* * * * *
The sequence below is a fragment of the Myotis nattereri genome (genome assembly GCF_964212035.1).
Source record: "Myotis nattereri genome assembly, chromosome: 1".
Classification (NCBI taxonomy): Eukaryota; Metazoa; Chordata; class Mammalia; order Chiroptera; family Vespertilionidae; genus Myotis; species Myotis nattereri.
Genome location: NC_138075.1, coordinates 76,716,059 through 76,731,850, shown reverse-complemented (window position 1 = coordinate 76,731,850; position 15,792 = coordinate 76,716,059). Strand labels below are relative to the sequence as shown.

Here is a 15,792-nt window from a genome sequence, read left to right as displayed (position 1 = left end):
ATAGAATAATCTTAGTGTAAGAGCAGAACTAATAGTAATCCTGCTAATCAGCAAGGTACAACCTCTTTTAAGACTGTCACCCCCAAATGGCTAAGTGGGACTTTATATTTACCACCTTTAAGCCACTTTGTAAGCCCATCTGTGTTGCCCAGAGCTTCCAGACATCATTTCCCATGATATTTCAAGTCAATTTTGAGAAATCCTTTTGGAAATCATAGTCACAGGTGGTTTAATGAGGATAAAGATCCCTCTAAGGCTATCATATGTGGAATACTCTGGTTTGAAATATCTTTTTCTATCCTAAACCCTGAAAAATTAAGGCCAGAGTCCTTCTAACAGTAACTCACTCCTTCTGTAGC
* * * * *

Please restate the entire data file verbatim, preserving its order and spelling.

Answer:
The sequence below is a fragment of the Myotis nattereri genome (genome assembly GCF_964212035.1).
Source record: "Myotis nattereri genome assembly, chromosome: 1".
Classification (NCBI taxonomy): Eukaryota; Metazoa; Chordata; class Mammalia; order Chiroptera; family Vespertilionidae; genus Myotis; species Myotis nattereri.
Genome location: NC_138075.1, coordinates 76,716,059 through 76,731,850, shown reverse-complemented (window position 1 = coordinate 76,731,850; position 15,792 = coordinate 76,716,059). Strand labels below are relative to the sequence as shown.

Here is a 15,792-nt window from a genome sequence, read left to right as displayed (position 1 = left end):
ATAGAATAATCTTAGTGTAAGAGCAGAACTAATAGTAATCCTGCTAATCAGCAAGGTACAACCTCTTTTAAGACTGTCACCCCCAAATGGCTAAGTGGGACTTTATATTTACCACCTTTAAGCCACTTTGTAAGCCCATCTGTGTTGCCCAGAGCTTCCAGACATCATTTCCCATGATATTTCAAGTCAATTTTGAGAAATCCTTTTGGAAATCATAGTCACAGGTGGTTTAATGAGGATAAAGATCCCTCTAAGGCTATCATATGTGGAATACTCTGGTTTGAAATATCTTTTTCTATCCTAAACCCTGAAAAATTAAGGCCAGAGTCCTTCTAACAGTAACTCACTCCTTCTGTAGC